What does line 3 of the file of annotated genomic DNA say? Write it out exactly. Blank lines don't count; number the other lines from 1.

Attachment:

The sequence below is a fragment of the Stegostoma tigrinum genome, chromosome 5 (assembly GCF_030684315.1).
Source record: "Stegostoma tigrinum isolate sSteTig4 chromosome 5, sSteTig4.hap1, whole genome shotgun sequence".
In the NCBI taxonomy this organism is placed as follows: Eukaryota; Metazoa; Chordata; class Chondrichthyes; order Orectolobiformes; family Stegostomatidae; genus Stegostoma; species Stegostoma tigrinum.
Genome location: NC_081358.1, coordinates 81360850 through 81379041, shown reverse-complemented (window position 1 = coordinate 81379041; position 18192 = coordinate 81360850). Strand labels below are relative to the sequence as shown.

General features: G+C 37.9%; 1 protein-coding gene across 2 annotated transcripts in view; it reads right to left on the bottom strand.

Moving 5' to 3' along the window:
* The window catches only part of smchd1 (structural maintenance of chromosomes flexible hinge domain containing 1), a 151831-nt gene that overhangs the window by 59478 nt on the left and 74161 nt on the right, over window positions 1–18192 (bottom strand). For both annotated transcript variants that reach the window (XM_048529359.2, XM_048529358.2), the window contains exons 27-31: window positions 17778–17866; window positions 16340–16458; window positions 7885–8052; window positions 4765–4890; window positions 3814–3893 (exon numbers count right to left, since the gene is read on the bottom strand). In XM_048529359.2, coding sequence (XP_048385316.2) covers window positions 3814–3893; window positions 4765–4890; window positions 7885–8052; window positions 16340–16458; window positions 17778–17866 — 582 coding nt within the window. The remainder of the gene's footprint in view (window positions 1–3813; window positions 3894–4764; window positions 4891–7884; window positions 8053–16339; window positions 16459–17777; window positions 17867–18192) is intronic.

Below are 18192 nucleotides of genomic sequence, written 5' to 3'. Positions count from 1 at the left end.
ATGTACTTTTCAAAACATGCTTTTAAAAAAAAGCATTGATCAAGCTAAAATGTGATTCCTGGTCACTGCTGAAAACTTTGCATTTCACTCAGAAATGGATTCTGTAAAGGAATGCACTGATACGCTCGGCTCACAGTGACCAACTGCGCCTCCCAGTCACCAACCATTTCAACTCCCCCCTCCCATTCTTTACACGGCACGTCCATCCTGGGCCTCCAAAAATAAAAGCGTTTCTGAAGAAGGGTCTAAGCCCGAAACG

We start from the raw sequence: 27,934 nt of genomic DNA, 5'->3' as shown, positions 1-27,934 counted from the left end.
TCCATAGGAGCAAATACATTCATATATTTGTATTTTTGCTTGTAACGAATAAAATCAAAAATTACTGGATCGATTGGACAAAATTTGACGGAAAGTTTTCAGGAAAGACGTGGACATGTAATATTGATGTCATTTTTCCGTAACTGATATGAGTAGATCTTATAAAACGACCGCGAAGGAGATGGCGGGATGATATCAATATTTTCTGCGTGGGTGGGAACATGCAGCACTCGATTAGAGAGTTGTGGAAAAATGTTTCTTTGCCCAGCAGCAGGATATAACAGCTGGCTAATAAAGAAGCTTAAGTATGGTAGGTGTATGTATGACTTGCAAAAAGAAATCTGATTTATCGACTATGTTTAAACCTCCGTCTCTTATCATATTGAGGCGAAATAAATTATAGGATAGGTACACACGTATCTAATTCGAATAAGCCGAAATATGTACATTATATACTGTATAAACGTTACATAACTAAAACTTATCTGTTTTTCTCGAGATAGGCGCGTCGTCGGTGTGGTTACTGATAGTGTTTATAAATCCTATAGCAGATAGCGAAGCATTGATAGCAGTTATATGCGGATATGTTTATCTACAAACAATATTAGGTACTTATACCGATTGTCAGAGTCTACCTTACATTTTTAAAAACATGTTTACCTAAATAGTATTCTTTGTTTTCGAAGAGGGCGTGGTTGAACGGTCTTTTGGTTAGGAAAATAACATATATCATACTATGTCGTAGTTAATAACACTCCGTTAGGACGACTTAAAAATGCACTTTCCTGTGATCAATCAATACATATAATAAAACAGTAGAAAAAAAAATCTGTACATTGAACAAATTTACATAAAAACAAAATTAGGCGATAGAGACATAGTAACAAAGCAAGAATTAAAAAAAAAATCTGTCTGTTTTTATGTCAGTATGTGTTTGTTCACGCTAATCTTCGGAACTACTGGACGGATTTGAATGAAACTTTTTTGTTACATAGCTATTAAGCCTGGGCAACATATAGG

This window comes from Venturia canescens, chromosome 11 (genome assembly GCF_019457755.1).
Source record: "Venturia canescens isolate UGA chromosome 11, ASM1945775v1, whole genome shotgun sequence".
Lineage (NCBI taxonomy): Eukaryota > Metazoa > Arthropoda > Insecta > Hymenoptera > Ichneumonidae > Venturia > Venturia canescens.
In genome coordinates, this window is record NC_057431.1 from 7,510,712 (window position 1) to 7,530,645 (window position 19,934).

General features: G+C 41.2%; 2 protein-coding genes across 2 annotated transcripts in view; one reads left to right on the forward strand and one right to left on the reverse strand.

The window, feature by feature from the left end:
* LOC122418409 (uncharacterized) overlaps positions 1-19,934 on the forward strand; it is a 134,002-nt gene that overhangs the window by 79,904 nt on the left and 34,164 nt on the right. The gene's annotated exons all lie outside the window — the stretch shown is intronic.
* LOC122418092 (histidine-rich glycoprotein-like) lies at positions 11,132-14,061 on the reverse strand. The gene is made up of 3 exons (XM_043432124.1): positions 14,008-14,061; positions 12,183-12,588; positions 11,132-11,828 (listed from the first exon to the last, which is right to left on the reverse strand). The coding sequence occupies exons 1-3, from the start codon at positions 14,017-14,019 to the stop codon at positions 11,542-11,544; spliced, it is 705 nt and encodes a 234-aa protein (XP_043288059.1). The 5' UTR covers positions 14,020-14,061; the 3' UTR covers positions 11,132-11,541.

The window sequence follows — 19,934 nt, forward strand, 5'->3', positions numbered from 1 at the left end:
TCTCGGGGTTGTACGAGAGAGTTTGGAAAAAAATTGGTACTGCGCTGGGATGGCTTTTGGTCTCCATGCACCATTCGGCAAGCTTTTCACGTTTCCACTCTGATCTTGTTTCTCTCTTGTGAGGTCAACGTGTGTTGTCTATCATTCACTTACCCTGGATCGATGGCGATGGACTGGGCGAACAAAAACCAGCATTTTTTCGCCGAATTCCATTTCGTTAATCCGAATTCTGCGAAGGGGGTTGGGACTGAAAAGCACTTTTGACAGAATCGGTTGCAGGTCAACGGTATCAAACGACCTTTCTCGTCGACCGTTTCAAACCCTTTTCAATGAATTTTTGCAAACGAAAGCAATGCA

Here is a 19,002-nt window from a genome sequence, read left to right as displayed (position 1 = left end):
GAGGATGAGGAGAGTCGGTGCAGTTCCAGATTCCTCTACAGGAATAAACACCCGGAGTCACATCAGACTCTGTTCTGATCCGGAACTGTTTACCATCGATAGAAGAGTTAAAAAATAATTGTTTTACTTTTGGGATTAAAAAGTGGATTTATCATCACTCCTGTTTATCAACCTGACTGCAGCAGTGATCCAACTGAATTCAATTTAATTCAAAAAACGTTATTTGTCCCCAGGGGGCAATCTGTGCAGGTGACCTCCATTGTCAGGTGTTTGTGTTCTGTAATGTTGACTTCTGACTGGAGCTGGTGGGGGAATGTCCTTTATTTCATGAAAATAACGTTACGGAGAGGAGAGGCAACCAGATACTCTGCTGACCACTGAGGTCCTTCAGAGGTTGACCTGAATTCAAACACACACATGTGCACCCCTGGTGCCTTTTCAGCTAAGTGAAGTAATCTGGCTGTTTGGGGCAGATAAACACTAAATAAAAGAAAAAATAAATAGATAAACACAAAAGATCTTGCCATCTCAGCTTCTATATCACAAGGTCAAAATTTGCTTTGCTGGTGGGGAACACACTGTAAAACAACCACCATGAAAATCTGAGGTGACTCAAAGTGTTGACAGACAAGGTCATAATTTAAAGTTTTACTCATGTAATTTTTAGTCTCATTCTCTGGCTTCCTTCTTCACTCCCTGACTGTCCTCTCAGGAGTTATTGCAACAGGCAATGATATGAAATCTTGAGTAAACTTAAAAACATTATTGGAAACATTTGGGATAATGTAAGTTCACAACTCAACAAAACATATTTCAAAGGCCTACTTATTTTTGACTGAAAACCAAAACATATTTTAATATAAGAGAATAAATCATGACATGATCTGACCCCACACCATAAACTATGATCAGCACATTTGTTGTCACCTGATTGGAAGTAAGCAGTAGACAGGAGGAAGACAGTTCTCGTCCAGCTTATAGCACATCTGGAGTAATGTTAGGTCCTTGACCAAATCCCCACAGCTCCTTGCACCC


In the NCBI taxonomy this organism is placed as follows: Eukaryota; Metazoa; Chordata; class Chondrichthyes; order Orectolobiformes; family Stegostomatidae; genus Stegostoma; species Stegostoma tigrinum.